College visits can be daunting and stressful, but with the right approach and preparation, they can offer the building blocks for deep connection and foundational memories for you and your family.
Here are a few tips to keep your college visits fun and intentional:
1. LIST WHAT YOU WANT TO KNOW.
Have you ever gone into the grocery store without a list and come home with bags full of things you don’t need and missing the things you went for? That’s because when we’re under pressure or over-stimulated, our executive function can short out, leaving us prone to squander our time and make poor decisions.
The list is the thing that helps us make those decisions ahead of time while the pressure is off and the stimulants are low.
You can avoid that feeling of bombardment at a college campus by figuring out what information you’re looking for ahead of time. You don’t need to know everything there is to know about the colleges you’re investigating. So, sit down together and prepare a list. That doesn’t mean the list can’t change or that you can’t do something spontaneous in the moment, but you’re more likely to do those things with intention and focus if you’ve prepared ahead.
Here are just a few questions to help you get started with your list:
- How big is the campus? How big does the campus feel?
- Where would I live if I went to school here? Does it feel safe and clean?
- How’s the food? What other food options would I have on or off campus?
- What do I need access to while I’m at school and can I get to them from here?
- What are the students like? Do I think I could find a group to fit in with here?
- What are the staff like? Do they seem accessible and invested in me?
- Do they offer what I want to study? What will that degree program be like for me?
- Do they have the extracurricular activities I’m interested in?
2. TAKE A PRACTICE RUN.
Find a school within driving distance, even if it isn’t high on your list or on your list at all, and just go for it. With the pressure off, you’ll get a chance to explore together, talk through initial questions, and try out your list to see if you want to add or make changes before your bigger investment visits.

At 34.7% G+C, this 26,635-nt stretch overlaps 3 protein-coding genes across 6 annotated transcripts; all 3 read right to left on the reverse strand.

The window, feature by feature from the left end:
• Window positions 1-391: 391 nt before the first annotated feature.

Here’s a “scavenger hunt” to break the ice:
- Talk to a random student or two. If your student is shy, this is a great way to flex their social muscles in a space where they have nothing to lose knowing they’ll probably never see these students again. Ask them about school life, what they like and don’t like about the school, and what they do on the weekends.
- Eat at the cafeteria together.
Grab lunch together at the cafeteria and share the experience together. Notice what the environment is like, and if there are healthy, tasty options available.
- Attend a class.
Plan ahead with an admissions counselor to visit a class you find interesting. See for yourself what the classroom environment is like and for bonus points, introduce yourself to the professor afterwards.
- Explore the area.
Before you head home, make time to see what’s close by. Eat dinner at a restaurant someone at the school recommends. See what entertainment options are available. Does the environment change when the sun goes down?
3. TIME IT RIGHT.
Once you’re ready to plan your bigger investment visits (when flights and overnights are involved), be sure to choose the right time. Holiday breaks and vacations may seem like a convenient time to go, but may not give you a great idea of what it will be like when school is in session. You want to get a good, authentic sampling of what real life will be like on campus.
Plan these trips to include at least one or two weekdays including Monday through Thursday, and consider the weather if you’re visiting an area with extreme seasons.
You can start visiting campuses as early as Sophomore year to get acclimated to the process, allowing for the trips to get more serious and intentional in Junior and early Senior years.
We’ve gathered a whole lot more helpful information for you into this free downloadable PDF, Guide to College Visits:
Want even more personalized help? We have College Admission Experts ready to consult with you right away.